Buy Stagolee Shot Billy by Cecil Brown Although his story has been told countless times--by performers from Ma Rainey, Cab Calloway, and the Isley Brothers to Ike and Tina Turner, James Brown, and Taj Mahal--no one seems to know who Stagolee really is. Stack Lee? Stagger Lee? He has gone by all these names in the ballad that has kept his exploits before us for over a century. Delving into a subculture of St. Louis known as "Deep Morgan," Cecil Brown emerges with the facts behind the legend to unfold the mystery of Stack Lee and the incident that led to murder in 1895.

How the legend grew is a story in itself, and Brown tracks it through variants of the song "Stack Lee"--from early ragtime versions of the '20s, to Mississippi John Hurt's rendition in the '30s, to John Lomax's 1940s prison versions, to interpretations by Lloyd Price, James Brown, and Wilson Pickett, right up to the hip-hop renderings of the '90s. Drawing upon the works of James Baldwin, Richard Wright, and Ralph Ellison, Brown describes the powerful influence of a legend bigger than literature, one whose transformation reflects changing views of black musical forms, and African Americans' altered attitudes toward black male identity, gender, and police brutality. This book takes you to the heart of America, into the soul and circumstances of a legend that has conveyed a painful and elusive truth about our culture.

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Taj Mahal - Berkeley, California, (London, England), 2002, and 1988 Toast - New York, 1967 Bob Dylan - Los Angeles, 1993 Dave Van Ronk - New York City, 1966 Papa Harvey Hull and the Down Home Boys - Memphis, Tenn., 1927 Unidentified Negro convict - Arkansas, Gould, 1934 Duke Ellington - Washington DC, 1929 Stagger Lee&, Nick Cave - Melbourne, Australia, 1997 Fruit Jar Guzzlers - North Carolina, 1927 Lucious Curtis - Mississippi, Natchez, Oct. 19, 1940 Bill hunt and Frank Hutchinson - West Virginia, 1927 Ma Rainey - Georgia, 1927 Hogman Maxey - Louisiana, 1959. Angola State Penitentiary Mississippi John Hurt - Mississippi, 1927 Sidney Bechet - New Orleans, 1934 Lomax, Pianist, (700 AFC) - New Orleans, 1937 Buena Flynn, female inmate - Florida, Raiford., may, 1936 The Clash - London, England Bully of the Town, Sid Harkreader and Grady Moore - St. Louis, 1895 Albert Jackson, convict - Alabama, State Farm Prison Oct 1937 Furry Lewis - Mississippi, 1928 Lloyd Price - New Orleans, 1959 Bama, a Black convict - Parchmen Prison Farm, Mississippi, 1947

“Bully of the Town,” Sid Harkreader & Grady Moore - St. Louis, 1895
Papa Harvey Hull and the Down Home Boys - Memphis, Tenn., 1927
Fruit Jar Guzzlers - North Carolina, 1927
Ma Rainey - Georgia, 1927
Bill hunt and Frank Hutchinson - West Virginia, 1927
Mississippi John Hurt - Mississippi, 1927
Furry Lewis - Mississippi, 1928
Duke Ellington - Washington, D.C., 1929
Unidentified Negro convict - Arkansas, Gould, 1934
Sidney Bechet - New Orleans, 1934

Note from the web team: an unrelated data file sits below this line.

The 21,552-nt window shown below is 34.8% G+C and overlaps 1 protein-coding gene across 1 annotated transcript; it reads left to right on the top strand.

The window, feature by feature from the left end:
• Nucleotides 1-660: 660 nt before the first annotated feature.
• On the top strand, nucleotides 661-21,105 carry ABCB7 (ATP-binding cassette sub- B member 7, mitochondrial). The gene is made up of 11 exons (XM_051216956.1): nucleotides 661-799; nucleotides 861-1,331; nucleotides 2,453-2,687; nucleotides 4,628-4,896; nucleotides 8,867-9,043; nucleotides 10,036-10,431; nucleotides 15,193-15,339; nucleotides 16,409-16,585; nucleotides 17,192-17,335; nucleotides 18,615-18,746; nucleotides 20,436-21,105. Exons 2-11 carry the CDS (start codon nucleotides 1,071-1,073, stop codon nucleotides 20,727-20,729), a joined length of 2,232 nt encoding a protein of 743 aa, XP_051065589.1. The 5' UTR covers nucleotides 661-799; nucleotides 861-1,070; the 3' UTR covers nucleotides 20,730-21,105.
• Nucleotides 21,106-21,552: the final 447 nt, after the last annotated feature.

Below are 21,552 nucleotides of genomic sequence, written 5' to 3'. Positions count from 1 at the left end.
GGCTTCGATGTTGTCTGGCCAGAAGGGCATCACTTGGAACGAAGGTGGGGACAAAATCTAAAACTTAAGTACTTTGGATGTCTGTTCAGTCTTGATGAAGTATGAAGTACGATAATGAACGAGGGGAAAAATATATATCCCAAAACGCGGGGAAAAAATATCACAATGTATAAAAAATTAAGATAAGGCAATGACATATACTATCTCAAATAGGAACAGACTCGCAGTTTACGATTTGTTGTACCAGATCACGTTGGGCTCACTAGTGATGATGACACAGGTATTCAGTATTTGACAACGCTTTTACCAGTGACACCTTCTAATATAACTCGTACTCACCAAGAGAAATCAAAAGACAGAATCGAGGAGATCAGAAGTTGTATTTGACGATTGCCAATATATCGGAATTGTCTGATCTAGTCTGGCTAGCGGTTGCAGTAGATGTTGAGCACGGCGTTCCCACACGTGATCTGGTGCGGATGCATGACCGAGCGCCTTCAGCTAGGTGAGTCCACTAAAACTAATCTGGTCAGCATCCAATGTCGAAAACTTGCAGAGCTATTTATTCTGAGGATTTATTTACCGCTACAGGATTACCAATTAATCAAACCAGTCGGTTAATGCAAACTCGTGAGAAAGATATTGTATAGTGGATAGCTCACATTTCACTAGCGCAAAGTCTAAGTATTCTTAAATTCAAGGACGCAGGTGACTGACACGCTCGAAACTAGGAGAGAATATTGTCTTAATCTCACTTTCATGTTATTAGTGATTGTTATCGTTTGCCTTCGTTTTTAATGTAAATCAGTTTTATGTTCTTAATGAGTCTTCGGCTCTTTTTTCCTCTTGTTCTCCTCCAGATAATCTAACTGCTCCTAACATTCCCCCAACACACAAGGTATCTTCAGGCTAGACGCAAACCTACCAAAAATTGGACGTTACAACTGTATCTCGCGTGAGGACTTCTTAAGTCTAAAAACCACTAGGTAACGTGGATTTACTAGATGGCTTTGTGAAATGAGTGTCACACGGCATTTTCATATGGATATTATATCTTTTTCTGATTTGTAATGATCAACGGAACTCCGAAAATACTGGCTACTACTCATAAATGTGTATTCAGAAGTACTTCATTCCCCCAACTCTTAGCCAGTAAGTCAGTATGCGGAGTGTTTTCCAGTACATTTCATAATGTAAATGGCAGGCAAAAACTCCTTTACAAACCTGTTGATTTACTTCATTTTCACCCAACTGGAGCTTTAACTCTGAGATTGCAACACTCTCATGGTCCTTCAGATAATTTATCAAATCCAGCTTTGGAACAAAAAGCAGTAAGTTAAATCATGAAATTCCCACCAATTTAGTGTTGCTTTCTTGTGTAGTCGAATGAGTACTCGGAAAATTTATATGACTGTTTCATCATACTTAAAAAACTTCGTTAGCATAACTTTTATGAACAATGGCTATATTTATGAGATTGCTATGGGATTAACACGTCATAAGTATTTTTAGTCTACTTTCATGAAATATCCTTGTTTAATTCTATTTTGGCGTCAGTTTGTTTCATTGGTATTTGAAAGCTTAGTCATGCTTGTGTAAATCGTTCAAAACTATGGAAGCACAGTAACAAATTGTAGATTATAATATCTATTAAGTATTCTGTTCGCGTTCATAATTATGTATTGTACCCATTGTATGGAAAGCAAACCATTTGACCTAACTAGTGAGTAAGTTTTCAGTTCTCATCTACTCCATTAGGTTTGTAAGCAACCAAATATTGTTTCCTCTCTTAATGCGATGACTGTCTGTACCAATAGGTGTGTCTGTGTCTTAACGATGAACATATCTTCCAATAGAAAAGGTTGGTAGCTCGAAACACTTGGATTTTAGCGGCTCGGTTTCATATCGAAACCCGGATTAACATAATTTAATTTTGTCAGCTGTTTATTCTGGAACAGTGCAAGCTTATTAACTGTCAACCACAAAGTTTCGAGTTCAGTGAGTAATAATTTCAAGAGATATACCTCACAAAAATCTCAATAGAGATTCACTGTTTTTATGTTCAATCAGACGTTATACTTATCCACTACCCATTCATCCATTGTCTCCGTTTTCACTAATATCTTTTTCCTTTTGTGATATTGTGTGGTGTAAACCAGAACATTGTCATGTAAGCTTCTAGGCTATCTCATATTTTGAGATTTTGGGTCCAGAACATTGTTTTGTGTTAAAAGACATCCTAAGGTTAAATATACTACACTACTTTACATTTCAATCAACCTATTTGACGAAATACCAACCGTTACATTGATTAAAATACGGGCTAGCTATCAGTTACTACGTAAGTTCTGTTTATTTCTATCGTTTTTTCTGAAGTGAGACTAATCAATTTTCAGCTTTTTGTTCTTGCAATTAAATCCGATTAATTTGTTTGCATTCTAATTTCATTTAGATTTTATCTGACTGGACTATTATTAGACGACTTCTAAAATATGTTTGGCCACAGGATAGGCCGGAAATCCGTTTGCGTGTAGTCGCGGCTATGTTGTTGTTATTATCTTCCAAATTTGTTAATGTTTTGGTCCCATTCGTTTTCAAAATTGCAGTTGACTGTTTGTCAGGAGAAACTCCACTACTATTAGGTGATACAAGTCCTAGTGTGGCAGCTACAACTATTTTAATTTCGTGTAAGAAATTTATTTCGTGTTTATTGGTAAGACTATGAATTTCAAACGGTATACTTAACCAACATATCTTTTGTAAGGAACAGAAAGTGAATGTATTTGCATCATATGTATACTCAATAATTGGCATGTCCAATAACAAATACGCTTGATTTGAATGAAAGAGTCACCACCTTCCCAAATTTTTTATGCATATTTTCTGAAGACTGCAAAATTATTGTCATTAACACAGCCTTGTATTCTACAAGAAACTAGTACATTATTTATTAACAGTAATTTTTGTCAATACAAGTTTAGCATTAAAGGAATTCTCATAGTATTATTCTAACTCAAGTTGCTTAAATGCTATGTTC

Buena Flynn, female inmate - Florida, Raiford., may, 1936
Albert Jackson, convict - Alabama, State Farm Prison., Oct. 1937
Lomax, Pianist, (700 AFC) - New Orleans, 1937
Lucious Curtis - Mississippi, Natchez, Oct. 19, 1940
“Bama”, a Black convict - Parchman Prison Farm, Mississippi, 1947
Hogman Maxey - Louisiana, 1959. Angola State Penitentiary
Lloyd Price - New Orleans, 1959
Dave Van Ronk - New York City, 1966
Toast - New York, 1967
Bob Dylan - Los Angeles, 1993
Taj Mahal - Berkeley, California, (London, England), 2002, and 1988
“Stagger Lee”, Nick Cave - Melbourne, Australia, 1997
The Clash - London, England

Harvard University Press
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Hip-Hop Comes To Berkeley

See Cecil Brown's independent film, THE "TWO-FER" now playing in the Black International Cinema 2003 film festival in Berlin (May 8 - 11), Düsseldorf (May 22 - 25), Vienna (May 30 - June 4) and Ljubljana (June 11 - 15).

Director: Cecil Brown
Color, 41 min.
U.S.A. 2003

Synopsis: Calvin Hunter, 35, and his wife leave Detroit, Michigan and travel across the U.S.A. to Montclair, a rich neighborhood in San Francisco. Calvin is expecting to settle into his new job with ease. A black man in a film department? No easy task. The department is looking for a "two-fer." After learning that the hiring Chairman of the faculty is partial to women, Calvin decides to put on a dress and compete with women in the academic world. The film reaches its climax when the Chairman finally discovers Calvin's charade. Calvin deftly outwits them all in a financially rewarding exit from Montclair.

“The Two-Fer” - A DV short by Cecil Brown
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Download Resume

Cecil Brown began his education at A & T College, Greensboro. He has a B.A. from Columbia University in Comparative Literature, a M. A. in English from the University of Chicago, a Ph.D. from U C Berkeley in Narrative, African-American Literature, and Folklore.

Cecil Brown in Person:

Thursday, May 8th
Booksmith - San Francisco, 7:00 p.m. 1644 Haight st.
(415) 863 8688

Saturday, May 24th
Marcus Books - Oakland, 6:30 p.m. 3900 Martin Luther King st

Thursday, June 26th Codyıs - Telegraph Ave, Berkeley

"Where's the magician?"

When I was about fourteen, we moved to the Green Swamp, North Carolina, to a tract of land where my father farmed. My grand daddy, Poppa Cecil, had bought a lot of land cheaply because it was submerged under water.

I had a mule named Big Red and I had to plow him before and after school. I was bored until I discovered the mail catalogue. From the mail, I became a magician. At school, I drew attention to myself by performing at the PTA, or either before or after regular meetings of the student body. In front of the whole student body, we would put on this trick in which I would hypnotize my assistant, James Randell. It was well known that James Randell was a genius, but that he was a wall flower. Today he is an English professor at Coe College.

But after I hypnotized Randell, he would perform all of our popular dances -the jerk, the monkey, the Madison. The student would howl, especially because he danced incredibly well under my spell, but when I took the spell off him, he couldn't dance at all.

I did other tricks too. I disappeared smoking cigarettes, produced rabbits from a hat, and read serial numbers from dollar bills held up across the room. But the funniest thing that happened to me was a trip with our basketball team to Farmer's Union high school. I was always looking for a place to perform, so it turned out that I would do my trips during the half time at the basket ball games at our school.

So when the basketball team went to Farmer's Union High school, I got invited along. Instead of a college band (too poor to have a band), the basketball team had a magician-me.

As we pulled into the yard, we could see the fine looking Framer's Union girls waiting for the team. In our world, Farmer's Union women were mythically beautiful. They were different from our girls because they were mixed with Native Americans, specific Cherokee. They had nice faces and big, big legs.